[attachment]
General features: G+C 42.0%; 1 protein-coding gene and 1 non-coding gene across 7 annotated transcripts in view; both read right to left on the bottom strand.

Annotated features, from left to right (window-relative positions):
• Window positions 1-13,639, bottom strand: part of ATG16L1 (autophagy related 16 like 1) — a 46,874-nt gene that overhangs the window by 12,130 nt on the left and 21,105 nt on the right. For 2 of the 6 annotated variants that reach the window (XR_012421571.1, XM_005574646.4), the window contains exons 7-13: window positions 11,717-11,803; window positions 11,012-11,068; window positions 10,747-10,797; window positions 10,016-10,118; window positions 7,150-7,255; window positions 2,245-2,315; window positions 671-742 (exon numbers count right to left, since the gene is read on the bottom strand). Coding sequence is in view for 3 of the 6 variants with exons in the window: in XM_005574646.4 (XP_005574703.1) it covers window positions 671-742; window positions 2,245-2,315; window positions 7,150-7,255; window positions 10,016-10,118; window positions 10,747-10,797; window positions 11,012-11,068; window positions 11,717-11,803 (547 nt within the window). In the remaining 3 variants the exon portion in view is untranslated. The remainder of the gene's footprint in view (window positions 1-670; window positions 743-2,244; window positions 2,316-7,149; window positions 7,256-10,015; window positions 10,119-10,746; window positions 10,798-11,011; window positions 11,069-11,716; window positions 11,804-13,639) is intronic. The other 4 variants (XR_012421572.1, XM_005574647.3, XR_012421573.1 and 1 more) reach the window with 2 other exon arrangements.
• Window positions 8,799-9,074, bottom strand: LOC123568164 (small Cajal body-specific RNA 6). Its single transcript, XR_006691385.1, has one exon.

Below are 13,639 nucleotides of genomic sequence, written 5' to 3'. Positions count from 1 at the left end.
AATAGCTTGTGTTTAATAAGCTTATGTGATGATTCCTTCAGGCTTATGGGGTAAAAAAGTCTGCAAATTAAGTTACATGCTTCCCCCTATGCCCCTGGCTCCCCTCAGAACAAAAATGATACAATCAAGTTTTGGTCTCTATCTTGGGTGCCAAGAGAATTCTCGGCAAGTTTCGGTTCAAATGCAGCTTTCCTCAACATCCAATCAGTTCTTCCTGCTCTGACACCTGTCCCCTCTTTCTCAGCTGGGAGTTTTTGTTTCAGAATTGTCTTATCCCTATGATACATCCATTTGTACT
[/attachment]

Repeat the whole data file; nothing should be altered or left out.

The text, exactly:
General features: G+C 42.0%; 1 protein-coding gene and 1 non-coding gene across 7 annotated transcripts in view; both read right to left on the bottom strand.

Annotated features, from left to right (window-relative positions):
• Window positions 1-13,639, bottom strand: part of ATG16L1 (autophagy related 16 like 1) — a 46,874-nt gene that overhangs the window by 12,130 nt on the left and 21,105 nt on the right. For 2 of the 6 annotated variants that reach the window (XR_012421571.1, XM_005574646.4), the window contains exons 7-13: window positions 11,717-11,803; window positions 11,012-11,068; window positions 10,747-10,797; window positions 10,016-10,118; window positions 7,150-7,255; window positions 2,245-2,315; window positions 671-742 (exon numbers count right to left, since the gene is read on the bottom strand). Coding sequence is in view for 3 of the 6 variants with exons in the window: in XM_005574646.4 (XP_005574703.1) it covers window positions 671-742; window positions 2,245-2,315; window positions 7,150-7,255; window positions 10,016-10,118; window positions 10,747-10,797; window positions 11,012-11,068; window positions 11,717-11,803 (547 nt within the window). In the remaining 3 variants the exon portion in view is untranslated. The remainder of the gene's footprint in view (window positions 1-670; window positions 743-2,244; window positions 2,316-7,149; window positions 7,256-10,015; window positions 10,119-10,746; window positions 10,798-11,011; window positions 11,069-11,716; window positions 11,804-13,639) is intronic. The other 4 variants (XR_012421572.1, XM_005574647.3, XR_012421573.1 and 1 more) reach the window with 2 other exon arrangements.
• Window positions 8,799-9,074, bottom strand: LOC123568164 (small Cajal body-specific RNA 6). Its single transcript, XR_006691385.1, has one exon.

Below are 13,639 nucleotides of genomic sequence, written 5' to 3'. Positions count from 1 at the left end.
AATAGCTTGTGTTTAATAAGCTTATGTGATGATTCCTTCAGGCTTATGGGGTAAAAAAGTCTGCAAATTAAGTTACATGCTTCCCCCTATGCCCCTGGCTCCCCTCAGAACAAAAATGATACAATCAAGTTTTGGTCTCTATCTTGGGTGCCAAGAGAATTCTCGGCAAGTTTCGGTTCAAATGCAGCTTTCCTCAACATCCAATCAGTTCTTCCTGCTCTGACACCTGTCCCCTCTTTCTCAGCTGGGAGTTTTTGTTTCAGAATTGTCTTATCCCTATGATACATCCATTTGTACT